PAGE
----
1982 Atlanta Golf Classic, just a few months before he won his first official
PGA Tour title.
When Stewart arrived on the grounds of Atlanta Country Club in Marietta, Ga., he was practically unrecognizable and yet easily noticeable. There for the first time
Stewart competed wearing knickers (or plus-fours) and a Tam O’ Shanter cap.
From then on, that was his trademark attire, an old-world style wrapped in a newness that made him unique.
“I remember when he started wearing the knickers, I told him, ‘If you’re going to dress like that, you better have the game to back it up,’” remembers Mark Lye, a former Tour player and Golf Channel broadcaster, who was one of Stewart’s best friends. “He said, ‘Don’t worry about me; I have plenty of game.’ You know what, he did back it up.”
Indeed, soon after Stewart won the Quad Cities Open, and the PGA Tour had a budding star with whom fans could easily identify.
Stewart got his sartorial sense from his father, Bill, a fine amateur golfer who had a penchant for donning colorful sport coats, but he didn’t put it into action until his third year as a professional.
Stewart earned his PGA
Tour card in 1981, and in early ’ 82 he arrived at a tournament looking smart in a white shirt, red pants and white golf shoes.
At least he thought he looked smart – until noticing that several other players were wearing virtually the same outfits.
Recalling how he liked the look of knickers
Stewart dressed for success
on some players on the Asian Tour, including Rodger Davis, Stewart decided to give up standard slacks and golf hats for a retro look.
The clotheshorse was out of the barn. Stewart immediately became one of the most popular players in golf. It was pure genius. It was pure Stewart.
“He had the best of both
worlds,” Lee Trevino, who
himself possessed a certain
flair, once said. “He reminded
me of the rock band KISS. When Payne
went into the locker room or hotel with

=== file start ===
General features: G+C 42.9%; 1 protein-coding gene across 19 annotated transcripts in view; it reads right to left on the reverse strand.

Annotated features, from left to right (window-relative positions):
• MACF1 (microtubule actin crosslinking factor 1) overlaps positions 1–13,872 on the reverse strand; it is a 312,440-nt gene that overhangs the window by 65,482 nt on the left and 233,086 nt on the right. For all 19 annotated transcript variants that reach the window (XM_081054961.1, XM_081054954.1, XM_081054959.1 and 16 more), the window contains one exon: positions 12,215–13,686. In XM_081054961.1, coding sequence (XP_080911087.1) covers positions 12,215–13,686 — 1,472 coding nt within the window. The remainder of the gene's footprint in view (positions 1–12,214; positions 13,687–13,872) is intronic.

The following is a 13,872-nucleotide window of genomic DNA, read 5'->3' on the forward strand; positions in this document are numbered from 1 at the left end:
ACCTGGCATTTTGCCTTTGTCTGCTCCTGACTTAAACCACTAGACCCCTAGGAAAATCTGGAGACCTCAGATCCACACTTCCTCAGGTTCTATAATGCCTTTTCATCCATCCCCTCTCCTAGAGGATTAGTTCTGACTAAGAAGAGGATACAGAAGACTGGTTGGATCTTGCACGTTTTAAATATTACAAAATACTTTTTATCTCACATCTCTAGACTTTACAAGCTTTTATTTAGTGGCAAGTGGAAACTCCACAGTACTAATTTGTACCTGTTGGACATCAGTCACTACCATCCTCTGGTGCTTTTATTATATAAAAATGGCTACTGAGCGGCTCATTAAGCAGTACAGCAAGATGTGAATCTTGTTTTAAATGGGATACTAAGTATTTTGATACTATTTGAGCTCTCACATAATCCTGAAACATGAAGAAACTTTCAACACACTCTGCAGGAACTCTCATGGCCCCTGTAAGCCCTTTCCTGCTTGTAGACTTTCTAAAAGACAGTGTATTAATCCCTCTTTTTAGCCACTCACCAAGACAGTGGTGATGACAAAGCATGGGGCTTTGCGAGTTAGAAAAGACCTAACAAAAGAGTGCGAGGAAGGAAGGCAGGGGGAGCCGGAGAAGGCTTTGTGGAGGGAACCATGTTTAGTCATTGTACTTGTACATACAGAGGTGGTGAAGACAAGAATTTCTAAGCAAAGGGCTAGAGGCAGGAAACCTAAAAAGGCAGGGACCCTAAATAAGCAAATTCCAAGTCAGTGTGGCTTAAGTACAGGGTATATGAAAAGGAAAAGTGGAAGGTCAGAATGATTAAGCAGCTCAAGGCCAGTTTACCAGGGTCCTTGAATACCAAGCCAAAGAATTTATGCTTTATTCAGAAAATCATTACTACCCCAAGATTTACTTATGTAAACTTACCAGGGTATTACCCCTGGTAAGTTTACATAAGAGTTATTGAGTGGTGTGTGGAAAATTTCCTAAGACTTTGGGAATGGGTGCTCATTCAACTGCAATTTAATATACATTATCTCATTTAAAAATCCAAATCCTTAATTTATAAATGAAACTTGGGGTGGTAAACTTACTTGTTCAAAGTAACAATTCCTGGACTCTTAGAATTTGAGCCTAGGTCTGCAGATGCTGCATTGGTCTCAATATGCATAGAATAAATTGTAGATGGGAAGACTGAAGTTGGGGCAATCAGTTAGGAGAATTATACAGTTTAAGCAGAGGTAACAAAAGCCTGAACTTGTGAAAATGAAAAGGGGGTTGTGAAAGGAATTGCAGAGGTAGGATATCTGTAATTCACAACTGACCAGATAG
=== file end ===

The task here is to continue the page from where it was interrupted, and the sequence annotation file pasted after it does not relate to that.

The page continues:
long pants, no hat, a lot of people didn’t
recognize him. On the golf course, you
couldn’t miss him.”
Which is one more reason why he’s now missed so much. —Dave Shedloski
The U.S. Open Champion earlier in 1989, Curtis Strange’s final-round 6 9 left him one shot behind Stewart in a three-way tie for second.
“The thing about Payne was that he always thought he would win a major at a time when he hadn’t been able to win one and almost everyone else was sure he couldn’t win one,” says Golf Channel broadcaster Mark Lye, a former PGA Tour player who was one of Stewart’s closest friends and who joined with Stewart and Peter Jacobsen to form “Jake Trout and the
Flounders,” a musical group that performed at Tour stops and charity events.
“Even at the height of his game a lot of people didn’t see that he had major championship skills. He didn’t hit it particularly straight, didn’t hit a lot of greens. But he could get up and down, and he was a good putter. He found a way. He knew what he was doing, and he figured out a way.”
That’s what Stewart did that final day, Aug. 13, when he began the final round joint 11th and still six behind Reid. That’s what he did on the final nine holes by mixing key par saves at 12 and 13 with his late birdie barrage that gave him a score that eventually stood.
That’s what he did in finally closing the deal after three near misses in majors in the mid-1980s.
And, of course, that’s what he did in winning his first U.S. Open in a playoff over Scott Simpson and his second by one shot over Phil Mickelson with three straight one-putt greens at Pinehurst Resort’s No. 2 Course to triumph for the final time just a few months before his tragic death at age 41.
“You have to know you can win a major before you win one,” Lye says. “Somehow, Payne always knew.” ●
Dave Shedloski is a free-
lance golf writer from
Alexandria, Ohio, and a
frequent contributor to PGA